1. Spray off the grass with a glyphosate based weed killer such as Roundup.  Apply each year for the first 3 years.  It is best applied when the tree is dormant as it is absorbed through green leaves and kills the plant off at the roots.
  2. Firmly fit a mulch mat around the base of the tree by tucking the edges into the soil and put a thick layer of bark mulch on top of this.  This can be done after the initial spraying with glyphosate and should avoid the need for further spraying.

Mowing or strimming is NOT an answer to the problem.  Each time you mow, the grass will grow back more vigorously and strimming invariably leads to lacerated trunks.

Staking

If trees are not correctly secured they will rock in the planting pit. Roots not firmly in contact with the soil are unable to take up moisture and nutrients, resulting in die back or death of the tree.  Check, particularly after windy weather, that stakes are still solidly in the ground keeping the base of the trunk firm.  The purpose of the stakes is to anchor the roots.   Flexing in the wind, higher up the trunk, is not necessarily a problem if the roots are firm.

Bellow is list of the correct system to use to secure your trees.

  • 40/60, 60/80, 80/100 whips - Unless rabbit/deer problem no need to stake.
  • 100/125, 125/150  1.2m Cane and Easi tie.
  • 150/175  1.2m square stake and a buckle tie and spacer.
  • 175/250, 6/8, 8/10 15L 1.65 Tree stake and a buckle tie and spacer.
  • All larger trees. 2 x 1.65 Tree stake and cross rail with 38mm cushion spacer and 1m of 38mm strapping.

Ties

Always use our recommended tree ties or strapping.  These are designed and manufactured with the correct amount of give to hold the tree firm without strangling it. They should be checked at the end of each growing season for adjustment as the trunk thickens.  Non proprietary materials such as baler twine will cut into the bark and should not be used.

Protection from Animal Damage

Rabbits, deer, sheep, cattle and horses can all potentially damage trees.  Ask us for advice on the most appropriate guards for your trees or hedge.  Squirrels are also a terrible pest when trees get to about 20ft tall but there is no protection available.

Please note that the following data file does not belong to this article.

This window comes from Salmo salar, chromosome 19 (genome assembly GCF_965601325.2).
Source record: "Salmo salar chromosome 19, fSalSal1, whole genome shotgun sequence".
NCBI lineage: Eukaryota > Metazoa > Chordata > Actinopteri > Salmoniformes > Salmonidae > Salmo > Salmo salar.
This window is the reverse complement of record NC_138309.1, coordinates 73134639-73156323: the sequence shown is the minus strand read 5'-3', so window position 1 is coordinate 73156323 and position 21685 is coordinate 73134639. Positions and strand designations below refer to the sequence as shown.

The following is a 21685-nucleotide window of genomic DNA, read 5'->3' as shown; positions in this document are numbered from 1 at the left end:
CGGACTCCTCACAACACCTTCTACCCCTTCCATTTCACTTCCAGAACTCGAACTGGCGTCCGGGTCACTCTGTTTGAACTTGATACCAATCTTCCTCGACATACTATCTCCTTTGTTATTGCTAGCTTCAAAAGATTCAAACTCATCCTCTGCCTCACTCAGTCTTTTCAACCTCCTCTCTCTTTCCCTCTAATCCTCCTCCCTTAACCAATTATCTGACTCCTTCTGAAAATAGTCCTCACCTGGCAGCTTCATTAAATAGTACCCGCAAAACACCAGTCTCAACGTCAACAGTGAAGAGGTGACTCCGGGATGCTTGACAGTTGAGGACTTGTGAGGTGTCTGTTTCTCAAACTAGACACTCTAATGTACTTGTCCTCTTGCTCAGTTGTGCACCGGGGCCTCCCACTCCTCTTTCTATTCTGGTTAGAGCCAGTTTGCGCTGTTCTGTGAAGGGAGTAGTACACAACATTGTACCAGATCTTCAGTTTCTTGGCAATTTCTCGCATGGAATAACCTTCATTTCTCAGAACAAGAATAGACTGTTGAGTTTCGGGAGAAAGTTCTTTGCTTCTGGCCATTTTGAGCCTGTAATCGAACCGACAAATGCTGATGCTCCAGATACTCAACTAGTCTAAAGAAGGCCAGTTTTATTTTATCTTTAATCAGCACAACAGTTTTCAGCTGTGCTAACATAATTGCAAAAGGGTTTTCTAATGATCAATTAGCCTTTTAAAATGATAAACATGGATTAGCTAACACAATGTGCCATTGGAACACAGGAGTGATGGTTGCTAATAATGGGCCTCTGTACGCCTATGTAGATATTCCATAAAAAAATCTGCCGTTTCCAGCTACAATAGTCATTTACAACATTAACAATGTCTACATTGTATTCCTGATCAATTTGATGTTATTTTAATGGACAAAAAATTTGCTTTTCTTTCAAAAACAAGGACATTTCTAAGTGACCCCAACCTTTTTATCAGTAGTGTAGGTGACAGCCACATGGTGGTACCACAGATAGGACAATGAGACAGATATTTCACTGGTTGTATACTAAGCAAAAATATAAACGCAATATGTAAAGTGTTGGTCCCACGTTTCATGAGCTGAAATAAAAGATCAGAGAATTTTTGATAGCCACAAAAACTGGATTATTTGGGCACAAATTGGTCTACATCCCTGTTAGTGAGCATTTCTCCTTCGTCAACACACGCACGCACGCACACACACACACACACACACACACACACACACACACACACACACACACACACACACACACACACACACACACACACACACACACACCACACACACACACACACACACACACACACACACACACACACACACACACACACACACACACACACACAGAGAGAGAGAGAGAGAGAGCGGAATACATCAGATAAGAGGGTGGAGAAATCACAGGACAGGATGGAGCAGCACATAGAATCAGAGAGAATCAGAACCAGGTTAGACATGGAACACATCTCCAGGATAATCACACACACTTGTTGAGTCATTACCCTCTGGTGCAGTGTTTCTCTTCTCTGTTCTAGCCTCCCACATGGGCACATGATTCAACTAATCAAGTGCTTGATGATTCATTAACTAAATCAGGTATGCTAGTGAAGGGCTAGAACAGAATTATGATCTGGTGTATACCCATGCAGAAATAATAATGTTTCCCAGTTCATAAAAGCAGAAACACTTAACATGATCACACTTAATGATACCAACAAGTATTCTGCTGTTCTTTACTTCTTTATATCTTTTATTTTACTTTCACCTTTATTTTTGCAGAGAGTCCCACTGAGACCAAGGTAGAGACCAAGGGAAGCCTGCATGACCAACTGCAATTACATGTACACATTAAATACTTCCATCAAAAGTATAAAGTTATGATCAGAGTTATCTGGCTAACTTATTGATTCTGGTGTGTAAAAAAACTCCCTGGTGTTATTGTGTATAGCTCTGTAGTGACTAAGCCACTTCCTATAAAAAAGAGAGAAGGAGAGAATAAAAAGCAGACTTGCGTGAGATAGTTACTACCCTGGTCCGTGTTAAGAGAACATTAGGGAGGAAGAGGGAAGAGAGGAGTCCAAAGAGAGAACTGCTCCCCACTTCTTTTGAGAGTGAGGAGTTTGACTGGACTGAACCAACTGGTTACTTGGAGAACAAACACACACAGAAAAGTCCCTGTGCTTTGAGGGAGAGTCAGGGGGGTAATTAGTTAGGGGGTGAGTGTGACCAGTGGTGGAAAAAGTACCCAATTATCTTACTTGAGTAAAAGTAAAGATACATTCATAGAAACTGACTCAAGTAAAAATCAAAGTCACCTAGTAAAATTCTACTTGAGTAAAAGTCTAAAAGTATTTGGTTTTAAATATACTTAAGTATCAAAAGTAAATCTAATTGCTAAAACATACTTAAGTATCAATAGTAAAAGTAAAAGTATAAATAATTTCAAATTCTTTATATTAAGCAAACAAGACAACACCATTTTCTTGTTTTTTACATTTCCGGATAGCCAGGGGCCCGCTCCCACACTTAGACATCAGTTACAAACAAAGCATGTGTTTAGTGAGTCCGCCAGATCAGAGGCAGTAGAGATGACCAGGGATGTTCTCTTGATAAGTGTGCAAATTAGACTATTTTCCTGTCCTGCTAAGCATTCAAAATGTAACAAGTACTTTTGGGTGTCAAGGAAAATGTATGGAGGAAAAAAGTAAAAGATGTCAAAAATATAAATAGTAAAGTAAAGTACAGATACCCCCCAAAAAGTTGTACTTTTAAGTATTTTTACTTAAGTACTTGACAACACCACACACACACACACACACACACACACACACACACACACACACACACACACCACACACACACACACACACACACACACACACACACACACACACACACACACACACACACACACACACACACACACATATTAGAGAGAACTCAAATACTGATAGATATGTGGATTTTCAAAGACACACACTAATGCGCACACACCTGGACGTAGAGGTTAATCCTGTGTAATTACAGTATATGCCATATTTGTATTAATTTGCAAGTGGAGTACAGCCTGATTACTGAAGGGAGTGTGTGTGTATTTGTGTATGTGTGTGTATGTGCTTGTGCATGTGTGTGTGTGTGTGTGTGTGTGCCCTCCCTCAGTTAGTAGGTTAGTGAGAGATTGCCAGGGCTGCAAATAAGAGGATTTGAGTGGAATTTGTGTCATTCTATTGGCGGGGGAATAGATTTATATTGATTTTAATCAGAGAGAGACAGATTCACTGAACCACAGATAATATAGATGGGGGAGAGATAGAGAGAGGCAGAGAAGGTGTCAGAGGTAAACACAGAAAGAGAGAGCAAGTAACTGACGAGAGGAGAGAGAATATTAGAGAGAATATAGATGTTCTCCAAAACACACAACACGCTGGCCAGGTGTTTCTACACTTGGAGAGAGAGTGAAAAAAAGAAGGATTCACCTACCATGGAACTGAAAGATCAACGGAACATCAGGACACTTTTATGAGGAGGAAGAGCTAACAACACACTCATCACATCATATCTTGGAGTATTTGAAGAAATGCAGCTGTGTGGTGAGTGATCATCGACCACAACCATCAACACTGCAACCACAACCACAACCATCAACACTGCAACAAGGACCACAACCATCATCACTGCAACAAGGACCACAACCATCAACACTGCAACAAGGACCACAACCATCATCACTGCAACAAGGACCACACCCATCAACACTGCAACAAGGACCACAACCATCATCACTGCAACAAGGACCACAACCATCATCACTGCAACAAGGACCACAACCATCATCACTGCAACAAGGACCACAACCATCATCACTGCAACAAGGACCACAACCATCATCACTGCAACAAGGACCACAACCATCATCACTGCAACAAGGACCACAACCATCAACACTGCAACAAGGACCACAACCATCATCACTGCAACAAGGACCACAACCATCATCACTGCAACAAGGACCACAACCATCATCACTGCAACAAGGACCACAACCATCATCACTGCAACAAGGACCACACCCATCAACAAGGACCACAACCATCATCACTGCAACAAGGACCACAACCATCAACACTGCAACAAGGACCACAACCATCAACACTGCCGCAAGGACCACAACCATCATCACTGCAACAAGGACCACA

Comments

By Mel Montgomery on 22/05/2015

Would it be possible to keep this in a large pot rather than in the ground to restrict its growth?

M Montgomery

By Simon on 05/06/2015

Hello,

I am afraid that as a big tree it really doesn’t like being kept in a container.

Kind regards,

Simon

By Gillian Darley on 22/06/2016

I have had one in a pot for possibly 20 years. It gets no bigger, it seems perfectly happy, and it is just the size I want without being bonsai-ed!

By Simon on 24/06/2016

Hello Gillian,

That’s interesting to hear. It is possible to keep trees in containers for many years if watered and fed. However, I wonder if the roots have tried to grow out of the pot? Once the roots start to circle round and the tree becomes potbound, growth is stunted and the tree will usually not live as long as it would in the ground. In the nursery we use airpots for our largest specimens, so that the roots ‘air prune’ themselves when they reach the edge, rather than circle round. Airpots encourage a good, fibrous root system so the tree can thrive once planted in the ground. If you are going to keep a tree in a pot for a long time, it is worth potting on to increasingly large containers to avoid the roots becoming potbound.

Reviews, Comments and Questions

Your data will be used to display your comment, get in touch if you'd like to edit/remove it. You can find out more details in our Privacy Policy.